Meet Ken: Director of Engineering
Ken: Director of Engineering

Everyone on our team is crucial to our daily operations. This year, for National Engineers Week, we wanted to shine some light on the engineers here at L-Tron.
Quirky, Intelligent, Creative, Collaborative, Calculated, Inquisitive
Just a few adjectives used to describe our Director of Engineering, Ken Gravenstede. I asked our engineers a series of questions about their jobs, their interests, and the future of engineering. Here are Ken’s answers:

How would you characterize an average day at your job (Director of Engineering)?

At L-Tron, it’s always different.
See, at big companies you could be working on one project for weeks, months, years at a time. That’s your only focus. At smaller companies like L-Tron, you’re working on lots of things all at once. The projects you’re working on also change quickly.

What does your typical day at L-Tron look like?

Come in late. Get some food and some coffee. Sit in my office. Leave early (just kidding).
I typically will work on OSCR360 products (our built in-house sensor tube) to try and improve GPS quality, connectivity ranges, hardware designs, battery life, etc. These changes are all based on how our customers need it to perform. Then, I’ll usually work on other projects for our customers – hardware changes, software and firmware changes, research. I do a lot of things.

What is the most frustrating part about being an engineer?

Sometimes you get stuck and what you’re stuck on doesn’t allow you to keep working and you just want to bang your head against a wall.

What percentage of your day do you spend solving technical engineering problems?

50% (give or take 10%).

What do you like most about being an engineer?

Creativity and problem solving.

What is your favorite project that you’ve worked on as an engineer?

Probably the first one, a long, long time ago. And that was because I worked with the best, brightest, most fun engineering team ever. I was working for a 3 letter agency on ground-breaking projects. The team and I would work crazy hours; three 20-hour days, take a couple days off and go skiing, then come back and make massive huge strides. We had free rein to run in any direction we wanted, working on ground breaking innovations. I worked with fun people, crazy people, and stupid people (ha!). It was fun and it was challenging. I felt like I was part of something that had never been done before.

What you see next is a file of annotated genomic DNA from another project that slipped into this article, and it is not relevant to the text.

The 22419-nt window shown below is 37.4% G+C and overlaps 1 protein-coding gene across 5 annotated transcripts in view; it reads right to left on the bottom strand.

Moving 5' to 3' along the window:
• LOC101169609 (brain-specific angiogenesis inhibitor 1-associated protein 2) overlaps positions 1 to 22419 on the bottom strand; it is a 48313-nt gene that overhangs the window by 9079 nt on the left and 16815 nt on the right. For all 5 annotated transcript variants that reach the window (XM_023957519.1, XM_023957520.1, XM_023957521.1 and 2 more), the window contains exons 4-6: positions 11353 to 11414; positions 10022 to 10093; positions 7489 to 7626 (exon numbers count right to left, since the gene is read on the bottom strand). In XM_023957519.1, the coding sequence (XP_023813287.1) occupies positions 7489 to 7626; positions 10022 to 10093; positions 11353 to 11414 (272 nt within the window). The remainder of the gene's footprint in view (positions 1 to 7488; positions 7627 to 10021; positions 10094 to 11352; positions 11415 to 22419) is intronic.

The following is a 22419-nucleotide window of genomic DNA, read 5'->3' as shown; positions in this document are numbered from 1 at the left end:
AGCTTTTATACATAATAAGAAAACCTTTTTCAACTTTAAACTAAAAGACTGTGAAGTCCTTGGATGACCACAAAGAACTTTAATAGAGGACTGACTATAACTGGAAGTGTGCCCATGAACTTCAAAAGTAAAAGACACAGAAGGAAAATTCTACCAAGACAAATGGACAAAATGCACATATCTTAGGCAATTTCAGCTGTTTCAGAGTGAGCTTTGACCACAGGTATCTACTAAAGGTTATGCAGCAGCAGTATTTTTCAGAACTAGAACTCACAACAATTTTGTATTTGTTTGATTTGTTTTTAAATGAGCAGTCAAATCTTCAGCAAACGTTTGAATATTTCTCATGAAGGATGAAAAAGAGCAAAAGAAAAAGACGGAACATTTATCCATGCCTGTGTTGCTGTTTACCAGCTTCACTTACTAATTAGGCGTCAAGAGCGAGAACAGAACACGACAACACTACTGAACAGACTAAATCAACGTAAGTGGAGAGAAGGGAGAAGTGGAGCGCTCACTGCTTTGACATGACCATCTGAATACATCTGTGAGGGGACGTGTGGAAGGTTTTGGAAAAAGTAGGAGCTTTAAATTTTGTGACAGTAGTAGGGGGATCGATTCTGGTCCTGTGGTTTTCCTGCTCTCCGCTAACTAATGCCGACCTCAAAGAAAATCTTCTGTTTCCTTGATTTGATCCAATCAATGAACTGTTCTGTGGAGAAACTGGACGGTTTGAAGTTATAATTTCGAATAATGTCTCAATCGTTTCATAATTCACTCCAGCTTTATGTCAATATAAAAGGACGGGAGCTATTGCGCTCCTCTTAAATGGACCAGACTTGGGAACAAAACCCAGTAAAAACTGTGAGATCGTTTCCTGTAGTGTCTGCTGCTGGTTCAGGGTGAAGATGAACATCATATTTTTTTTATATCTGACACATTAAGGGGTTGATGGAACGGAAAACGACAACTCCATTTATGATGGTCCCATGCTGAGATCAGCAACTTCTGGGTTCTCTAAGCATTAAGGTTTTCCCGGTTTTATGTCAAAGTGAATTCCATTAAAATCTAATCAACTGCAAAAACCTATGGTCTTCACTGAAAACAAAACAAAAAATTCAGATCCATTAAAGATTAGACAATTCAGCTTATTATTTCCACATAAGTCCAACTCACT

What is one of your best engineering stories?

How many days do you have…? Remember, I’m old.
Hmmm okay. When I was working out west, we were building gas and fracking drums. Well, one of the fracking charges accidently lit inside of the construction trailer. Of course, we were locked inside because they make them very secure, so that nobody can break into your trailer. Imagine watching four guys trying to get out of the secure, locked trailer while this explosion (for lack of a better word) is going off. It makes me laugh just thinking about it.

What do you think is going to become the biggest challenge for engineers? Is engineering a sustainable job?

Staying current with technology will be hard. And yes, engineers are always needed.

What characteristics do you look for when hiring a young engineer?

The ability to problem solve, learn new things, and question how/why about everything.

Do you have any advice for future engineers?

Make work fun!

Final thoughts from Ken: If you could change careers, would you still choose to be an engineer (knowing what you know now)?

Probably.. unless being King was an option.
celebrate engineers week
Thanks for being such a good sport, Ken! Your positivity and quirky answers show just how integral to our team you are. Happy Engineers week to our Director of Engineering and to all his fellow engineers.